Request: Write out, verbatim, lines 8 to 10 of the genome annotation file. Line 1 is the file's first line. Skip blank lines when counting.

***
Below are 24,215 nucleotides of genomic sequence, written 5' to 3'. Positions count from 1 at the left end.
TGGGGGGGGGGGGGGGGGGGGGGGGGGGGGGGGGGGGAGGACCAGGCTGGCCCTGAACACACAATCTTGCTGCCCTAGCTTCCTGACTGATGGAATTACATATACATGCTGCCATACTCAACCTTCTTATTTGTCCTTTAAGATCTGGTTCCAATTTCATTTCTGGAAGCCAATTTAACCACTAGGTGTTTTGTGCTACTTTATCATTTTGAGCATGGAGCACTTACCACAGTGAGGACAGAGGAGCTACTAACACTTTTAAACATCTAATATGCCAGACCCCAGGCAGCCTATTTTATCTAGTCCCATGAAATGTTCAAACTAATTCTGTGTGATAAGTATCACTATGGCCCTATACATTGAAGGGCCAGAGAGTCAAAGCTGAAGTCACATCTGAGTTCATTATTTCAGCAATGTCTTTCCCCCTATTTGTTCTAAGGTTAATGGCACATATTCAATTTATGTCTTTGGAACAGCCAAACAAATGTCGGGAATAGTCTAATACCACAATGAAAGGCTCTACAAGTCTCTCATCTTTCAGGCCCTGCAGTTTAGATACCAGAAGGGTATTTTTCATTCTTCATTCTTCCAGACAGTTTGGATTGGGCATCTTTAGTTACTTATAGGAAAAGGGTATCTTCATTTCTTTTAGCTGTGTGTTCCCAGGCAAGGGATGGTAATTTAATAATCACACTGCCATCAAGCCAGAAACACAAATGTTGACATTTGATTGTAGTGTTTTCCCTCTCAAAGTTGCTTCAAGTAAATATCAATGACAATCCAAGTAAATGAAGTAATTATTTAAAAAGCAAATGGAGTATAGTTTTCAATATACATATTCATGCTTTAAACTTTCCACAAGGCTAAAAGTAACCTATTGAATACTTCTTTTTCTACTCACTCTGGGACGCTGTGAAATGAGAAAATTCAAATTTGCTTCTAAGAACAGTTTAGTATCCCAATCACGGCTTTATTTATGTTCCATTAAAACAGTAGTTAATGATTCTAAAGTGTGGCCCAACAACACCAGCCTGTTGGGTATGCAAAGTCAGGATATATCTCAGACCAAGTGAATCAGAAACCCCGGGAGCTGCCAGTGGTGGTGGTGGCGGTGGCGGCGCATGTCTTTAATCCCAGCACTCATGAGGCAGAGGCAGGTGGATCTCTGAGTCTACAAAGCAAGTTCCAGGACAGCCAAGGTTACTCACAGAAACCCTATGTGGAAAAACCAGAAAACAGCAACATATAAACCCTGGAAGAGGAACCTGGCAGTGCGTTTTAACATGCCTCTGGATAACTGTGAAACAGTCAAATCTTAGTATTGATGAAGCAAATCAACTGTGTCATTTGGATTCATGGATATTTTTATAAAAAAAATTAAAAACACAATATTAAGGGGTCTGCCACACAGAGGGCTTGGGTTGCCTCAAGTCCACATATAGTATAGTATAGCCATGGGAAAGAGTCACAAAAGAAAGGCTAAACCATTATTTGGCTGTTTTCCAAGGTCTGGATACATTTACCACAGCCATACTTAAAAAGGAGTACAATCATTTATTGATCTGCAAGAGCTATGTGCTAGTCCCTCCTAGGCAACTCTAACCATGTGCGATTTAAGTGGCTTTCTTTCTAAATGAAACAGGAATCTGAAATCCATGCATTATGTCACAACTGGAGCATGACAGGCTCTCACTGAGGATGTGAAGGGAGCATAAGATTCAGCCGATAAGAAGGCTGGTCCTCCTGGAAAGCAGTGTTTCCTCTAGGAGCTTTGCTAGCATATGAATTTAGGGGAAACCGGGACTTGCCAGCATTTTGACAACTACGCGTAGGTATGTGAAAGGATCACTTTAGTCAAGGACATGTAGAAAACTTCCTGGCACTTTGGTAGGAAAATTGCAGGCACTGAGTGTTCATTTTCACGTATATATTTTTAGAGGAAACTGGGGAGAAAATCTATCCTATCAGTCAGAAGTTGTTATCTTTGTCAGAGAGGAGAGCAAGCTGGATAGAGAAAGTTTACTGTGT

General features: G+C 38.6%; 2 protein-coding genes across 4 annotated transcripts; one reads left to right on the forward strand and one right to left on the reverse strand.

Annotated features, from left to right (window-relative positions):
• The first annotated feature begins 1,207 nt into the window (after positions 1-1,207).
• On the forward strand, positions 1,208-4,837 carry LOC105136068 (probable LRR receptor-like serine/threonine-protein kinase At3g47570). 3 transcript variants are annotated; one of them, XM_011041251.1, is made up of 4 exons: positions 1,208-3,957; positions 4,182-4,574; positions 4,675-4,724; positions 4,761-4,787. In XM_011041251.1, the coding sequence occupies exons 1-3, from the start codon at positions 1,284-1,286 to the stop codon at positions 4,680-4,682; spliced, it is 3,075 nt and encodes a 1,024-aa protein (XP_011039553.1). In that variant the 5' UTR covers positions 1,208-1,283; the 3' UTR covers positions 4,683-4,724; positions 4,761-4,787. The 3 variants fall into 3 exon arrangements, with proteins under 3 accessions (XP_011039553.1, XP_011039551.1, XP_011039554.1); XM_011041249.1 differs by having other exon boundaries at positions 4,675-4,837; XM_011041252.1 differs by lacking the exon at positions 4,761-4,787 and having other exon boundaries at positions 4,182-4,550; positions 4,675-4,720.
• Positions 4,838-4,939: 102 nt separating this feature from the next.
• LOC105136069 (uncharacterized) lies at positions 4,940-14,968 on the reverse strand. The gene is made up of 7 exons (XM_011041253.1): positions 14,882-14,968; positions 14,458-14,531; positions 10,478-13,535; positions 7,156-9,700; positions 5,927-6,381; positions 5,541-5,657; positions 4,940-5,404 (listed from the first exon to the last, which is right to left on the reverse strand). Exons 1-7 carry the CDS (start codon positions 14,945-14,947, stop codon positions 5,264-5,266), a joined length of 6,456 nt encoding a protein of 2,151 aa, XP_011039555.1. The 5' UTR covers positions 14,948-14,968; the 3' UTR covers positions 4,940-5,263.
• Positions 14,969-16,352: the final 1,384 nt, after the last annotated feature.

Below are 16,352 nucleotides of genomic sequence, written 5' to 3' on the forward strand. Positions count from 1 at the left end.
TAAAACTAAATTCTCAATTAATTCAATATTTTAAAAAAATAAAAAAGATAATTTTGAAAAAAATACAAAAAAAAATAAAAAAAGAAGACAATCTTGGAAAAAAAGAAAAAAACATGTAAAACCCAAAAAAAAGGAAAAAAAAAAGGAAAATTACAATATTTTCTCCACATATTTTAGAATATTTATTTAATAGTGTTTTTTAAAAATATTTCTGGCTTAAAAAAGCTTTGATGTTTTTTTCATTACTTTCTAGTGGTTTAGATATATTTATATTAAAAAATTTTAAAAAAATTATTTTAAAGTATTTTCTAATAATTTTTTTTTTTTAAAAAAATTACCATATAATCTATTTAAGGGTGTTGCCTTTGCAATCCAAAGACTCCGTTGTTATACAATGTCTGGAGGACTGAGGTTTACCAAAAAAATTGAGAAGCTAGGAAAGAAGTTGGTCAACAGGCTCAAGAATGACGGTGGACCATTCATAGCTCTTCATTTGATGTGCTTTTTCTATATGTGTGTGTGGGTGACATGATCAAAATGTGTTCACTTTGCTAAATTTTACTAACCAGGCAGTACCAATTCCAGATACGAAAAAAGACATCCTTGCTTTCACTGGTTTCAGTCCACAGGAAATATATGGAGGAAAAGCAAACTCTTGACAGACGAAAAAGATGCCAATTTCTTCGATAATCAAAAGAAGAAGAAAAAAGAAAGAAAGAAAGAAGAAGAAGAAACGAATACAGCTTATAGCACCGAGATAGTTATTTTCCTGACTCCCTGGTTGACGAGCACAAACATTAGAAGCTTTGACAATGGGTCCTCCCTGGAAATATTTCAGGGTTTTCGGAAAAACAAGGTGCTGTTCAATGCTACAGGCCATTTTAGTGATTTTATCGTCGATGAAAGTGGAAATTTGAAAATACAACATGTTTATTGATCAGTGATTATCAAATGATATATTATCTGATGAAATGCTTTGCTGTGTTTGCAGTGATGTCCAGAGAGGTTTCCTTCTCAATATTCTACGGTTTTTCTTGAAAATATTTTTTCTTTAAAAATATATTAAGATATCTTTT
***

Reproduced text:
• LOC105136069 (uncharacterized) lies at positions 4,940-14,968 on the reverse strand. The gene is made up of 7 exons (XM_011041253.1): positions 14,882-14,968; positions 14,458-14,531; positions 10,478-13,535; positions 7,156-9,700; positions 5,927-6,381; positions 5,541-5,657; positions 4,940-5,404 (listed from the first exon to the last, which is right to left on the reverse strand). Exons 1-7 carry the CDS (start codon positions 14,945-14,947, stop codon positions 5,264-5,266), a joined length of 6,456 nt encoding a protein of 2,151 aa, XP_011039555.1. The 5' UTR covers positions 14,948-14,968; the 3' UTR covers positions 4,940-5,263.
• Positions 14,969-16,352: the final 1,384 nt, after the last annotated feature.

Below are 16,352 nucleotides of genomic sequence, written 5' to 3' on the forward strand. Positions count from 1 at the left end.